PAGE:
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Considerations for in-retirement Roth conversions: Retirement can be an opportune time for conversions if you’re in a lower tax bracket compared to your working years. Further, having sufficient cash to cover the tax liability is crucial. Being able to cover expenses and taxes in the year you carry out your conversion is most beneficial if you’re in a lower tax bracket.
Additionally, your age is a significant factor if you’re not yet subject to required minimum distribution (RMD) rules or if you haven't started claiming Social Security benefits. Roth conversions can reduce the value of taxable RMDs when applicable, and building a Roth account serves as a hedge against potential higher future tax brackets.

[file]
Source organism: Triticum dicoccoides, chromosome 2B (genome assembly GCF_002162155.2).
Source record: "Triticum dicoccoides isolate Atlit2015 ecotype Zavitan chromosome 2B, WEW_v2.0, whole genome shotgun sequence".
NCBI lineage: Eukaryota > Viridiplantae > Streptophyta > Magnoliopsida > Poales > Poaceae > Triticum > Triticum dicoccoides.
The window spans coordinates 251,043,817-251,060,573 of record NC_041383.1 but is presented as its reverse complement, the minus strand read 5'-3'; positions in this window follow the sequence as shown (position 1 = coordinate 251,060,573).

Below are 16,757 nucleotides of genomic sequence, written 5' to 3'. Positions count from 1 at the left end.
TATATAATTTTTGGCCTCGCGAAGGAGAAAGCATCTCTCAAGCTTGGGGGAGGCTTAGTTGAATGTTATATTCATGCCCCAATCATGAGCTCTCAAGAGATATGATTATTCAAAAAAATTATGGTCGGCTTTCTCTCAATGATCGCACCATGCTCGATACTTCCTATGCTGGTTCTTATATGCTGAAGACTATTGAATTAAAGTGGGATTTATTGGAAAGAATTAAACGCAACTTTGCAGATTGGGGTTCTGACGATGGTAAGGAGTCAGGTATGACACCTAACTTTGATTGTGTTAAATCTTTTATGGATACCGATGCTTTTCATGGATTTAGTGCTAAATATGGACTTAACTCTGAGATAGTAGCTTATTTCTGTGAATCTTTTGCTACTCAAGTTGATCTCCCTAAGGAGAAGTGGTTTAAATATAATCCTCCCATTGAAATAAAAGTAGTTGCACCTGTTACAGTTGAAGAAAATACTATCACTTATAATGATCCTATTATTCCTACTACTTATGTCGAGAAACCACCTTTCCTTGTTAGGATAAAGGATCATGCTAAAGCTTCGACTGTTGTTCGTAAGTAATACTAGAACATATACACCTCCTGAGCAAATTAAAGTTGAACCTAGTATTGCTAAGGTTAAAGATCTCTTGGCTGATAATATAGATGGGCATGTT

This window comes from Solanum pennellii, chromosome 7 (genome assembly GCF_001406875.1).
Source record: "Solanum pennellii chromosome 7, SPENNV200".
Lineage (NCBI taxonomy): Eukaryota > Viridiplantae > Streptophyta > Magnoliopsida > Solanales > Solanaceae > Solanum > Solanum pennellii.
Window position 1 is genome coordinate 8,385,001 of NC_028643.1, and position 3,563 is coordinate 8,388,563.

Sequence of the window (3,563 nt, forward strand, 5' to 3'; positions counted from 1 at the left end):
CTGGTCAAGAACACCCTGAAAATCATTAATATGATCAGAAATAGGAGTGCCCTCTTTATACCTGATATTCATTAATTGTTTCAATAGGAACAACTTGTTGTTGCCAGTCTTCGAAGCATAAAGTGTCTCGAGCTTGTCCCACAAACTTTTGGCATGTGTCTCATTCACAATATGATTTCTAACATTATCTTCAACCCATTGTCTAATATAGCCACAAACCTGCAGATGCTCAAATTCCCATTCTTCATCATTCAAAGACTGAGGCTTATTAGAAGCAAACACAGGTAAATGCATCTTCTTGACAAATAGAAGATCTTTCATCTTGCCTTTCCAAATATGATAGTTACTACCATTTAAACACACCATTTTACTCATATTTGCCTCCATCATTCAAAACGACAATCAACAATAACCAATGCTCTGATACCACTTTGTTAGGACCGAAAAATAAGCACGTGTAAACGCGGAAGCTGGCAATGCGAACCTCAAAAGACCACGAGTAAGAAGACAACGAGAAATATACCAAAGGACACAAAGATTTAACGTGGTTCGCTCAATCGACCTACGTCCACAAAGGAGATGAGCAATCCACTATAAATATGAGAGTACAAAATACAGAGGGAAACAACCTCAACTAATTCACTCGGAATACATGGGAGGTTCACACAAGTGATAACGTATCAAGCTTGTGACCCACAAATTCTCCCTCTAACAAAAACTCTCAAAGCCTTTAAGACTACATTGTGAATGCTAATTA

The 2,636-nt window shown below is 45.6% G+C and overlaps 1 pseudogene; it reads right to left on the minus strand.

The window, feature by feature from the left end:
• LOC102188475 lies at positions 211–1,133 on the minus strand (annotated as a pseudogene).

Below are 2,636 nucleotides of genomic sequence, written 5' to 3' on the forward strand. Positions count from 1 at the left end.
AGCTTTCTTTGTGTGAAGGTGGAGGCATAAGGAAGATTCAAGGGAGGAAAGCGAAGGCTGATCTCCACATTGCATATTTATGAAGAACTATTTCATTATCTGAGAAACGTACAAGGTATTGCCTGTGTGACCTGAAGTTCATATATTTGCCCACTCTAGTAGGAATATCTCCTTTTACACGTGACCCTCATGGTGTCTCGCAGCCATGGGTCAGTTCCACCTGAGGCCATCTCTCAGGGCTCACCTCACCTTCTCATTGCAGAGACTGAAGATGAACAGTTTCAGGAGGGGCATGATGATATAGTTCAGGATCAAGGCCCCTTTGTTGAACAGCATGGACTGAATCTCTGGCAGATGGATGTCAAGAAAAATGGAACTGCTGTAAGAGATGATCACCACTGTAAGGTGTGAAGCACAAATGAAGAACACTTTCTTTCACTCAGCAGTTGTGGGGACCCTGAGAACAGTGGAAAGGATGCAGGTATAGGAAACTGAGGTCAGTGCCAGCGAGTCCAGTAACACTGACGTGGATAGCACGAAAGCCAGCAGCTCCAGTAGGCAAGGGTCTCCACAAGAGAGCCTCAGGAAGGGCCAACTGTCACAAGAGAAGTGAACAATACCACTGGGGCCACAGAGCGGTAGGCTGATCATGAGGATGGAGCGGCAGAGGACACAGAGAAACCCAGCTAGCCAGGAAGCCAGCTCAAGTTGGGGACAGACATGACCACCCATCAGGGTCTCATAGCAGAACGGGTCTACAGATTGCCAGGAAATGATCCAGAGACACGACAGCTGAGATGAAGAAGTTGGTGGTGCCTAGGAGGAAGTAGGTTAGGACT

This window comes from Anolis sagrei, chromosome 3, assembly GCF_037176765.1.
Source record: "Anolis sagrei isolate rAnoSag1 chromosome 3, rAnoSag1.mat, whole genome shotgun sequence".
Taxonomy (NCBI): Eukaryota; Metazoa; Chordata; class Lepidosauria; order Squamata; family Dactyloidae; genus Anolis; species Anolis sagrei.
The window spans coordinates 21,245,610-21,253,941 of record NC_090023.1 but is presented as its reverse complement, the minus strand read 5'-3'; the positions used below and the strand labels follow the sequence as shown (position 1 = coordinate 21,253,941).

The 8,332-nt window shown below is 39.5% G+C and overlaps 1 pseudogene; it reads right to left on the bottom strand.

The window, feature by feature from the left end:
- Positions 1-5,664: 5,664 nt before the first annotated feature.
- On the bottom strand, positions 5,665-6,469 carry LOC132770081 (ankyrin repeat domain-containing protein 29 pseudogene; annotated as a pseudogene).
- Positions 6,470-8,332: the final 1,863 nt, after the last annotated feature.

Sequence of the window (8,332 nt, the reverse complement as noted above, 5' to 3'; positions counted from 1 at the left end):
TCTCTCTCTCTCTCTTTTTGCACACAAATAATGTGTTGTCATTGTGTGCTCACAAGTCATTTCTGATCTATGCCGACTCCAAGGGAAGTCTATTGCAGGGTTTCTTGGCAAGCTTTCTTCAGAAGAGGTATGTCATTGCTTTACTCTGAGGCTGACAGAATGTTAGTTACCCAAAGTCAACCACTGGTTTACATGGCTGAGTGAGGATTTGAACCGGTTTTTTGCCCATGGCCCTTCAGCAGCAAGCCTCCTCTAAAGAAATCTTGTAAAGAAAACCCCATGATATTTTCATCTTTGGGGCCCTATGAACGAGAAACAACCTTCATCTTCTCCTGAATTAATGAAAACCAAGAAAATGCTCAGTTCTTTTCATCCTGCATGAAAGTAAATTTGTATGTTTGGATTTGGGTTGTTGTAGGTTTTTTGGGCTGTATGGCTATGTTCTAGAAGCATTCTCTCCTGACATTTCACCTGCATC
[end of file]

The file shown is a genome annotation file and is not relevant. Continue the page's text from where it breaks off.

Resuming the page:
Estate planning advantages of Roth accounts: In light of post-Secure Act rules, beneficiaries of traditional retirement accounts must empty their account within 10 years of the owner's death. However, Roth IRA beneficiaries are not required to take RMDs during that period, and withdrawals remain tax-free.
If you’re considering a Roth conversion, it’s important to look at not just the impact it will make during your life, but beyond it as well.